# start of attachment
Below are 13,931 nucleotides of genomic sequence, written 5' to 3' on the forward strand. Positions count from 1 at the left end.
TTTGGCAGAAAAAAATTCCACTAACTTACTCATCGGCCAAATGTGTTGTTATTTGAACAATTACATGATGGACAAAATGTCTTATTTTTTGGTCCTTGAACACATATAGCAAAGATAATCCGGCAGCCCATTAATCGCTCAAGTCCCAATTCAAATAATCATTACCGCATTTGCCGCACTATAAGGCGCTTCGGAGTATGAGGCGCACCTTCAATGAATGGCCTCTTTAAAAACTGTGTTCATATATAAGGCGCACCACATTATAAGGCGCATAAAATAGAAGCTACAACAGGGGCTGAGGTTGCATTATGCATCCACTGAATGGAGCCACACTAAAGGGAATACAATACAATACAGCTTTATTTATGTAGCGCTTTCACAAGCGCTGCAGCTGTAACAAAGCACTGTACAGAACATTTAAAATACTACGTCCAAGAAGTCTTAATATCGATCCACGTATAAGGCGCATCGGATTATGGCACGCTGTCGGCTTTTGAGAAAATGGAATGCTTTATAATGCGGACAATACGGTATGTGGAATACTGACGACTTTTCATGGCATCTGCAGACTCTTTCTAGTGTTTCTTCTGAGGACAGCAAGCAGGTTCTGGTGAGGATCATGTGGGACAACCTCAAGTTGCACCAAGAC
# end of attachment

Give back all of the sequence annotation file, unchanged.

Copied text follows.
Below are 13,931 nucleotides of genomic sequence, written 5' to 3' on the forward strand. Positions count from 1 at the left end.
TTTGGCAGAAAAAAATTCCACTAACTTACTCATCGGCCAAATGTGTTGTTATTTGAACAATTACATGATGGACAAAATGTCTTATTTTTTGGTCCTTGAACACATATAGCAAAGATAATCCGGCAGCCCATTAATCGCTCAAGTCCCAATTCAAATAATCATTACCGCATTTGCCGCACTATAAGGCGCTTCGGAGTATGAGGCGCACCTTCAATGAATGGCCTCTTTAAAAACTGTGTTCATATATAAGGCGCACCACATTATAAGGCGCATAAAATAGAAGCTACAACAGGGGCTGAGGTTGCATTATGCATCCACTGAATGGAGCCACACTAAAGGGAATACAATACAATACAGCTTTATTTATGTAGCGCTTTCACAAGCGCTGCAGCTGTAACAAAGCACTGTACAGAACATTTAAAATACTACGTCCAAGAAGTCTTAATATCGATCCACGTATAAGGCGCATCGGATTATGGCACGCTGTCGGCTTTTGAGAAAATGGAATGCTTTATAATGCGGACAATACGGTATGTGGAATACTGACGACTTTTCATGGCATCTGCAGACTCTTTCTAGTGTTTCTTCTGAGGACAGCAAGCAGGTTCTGGTGAGGATCATGTGGGACAACCTCAAGTTGCACCAAGAC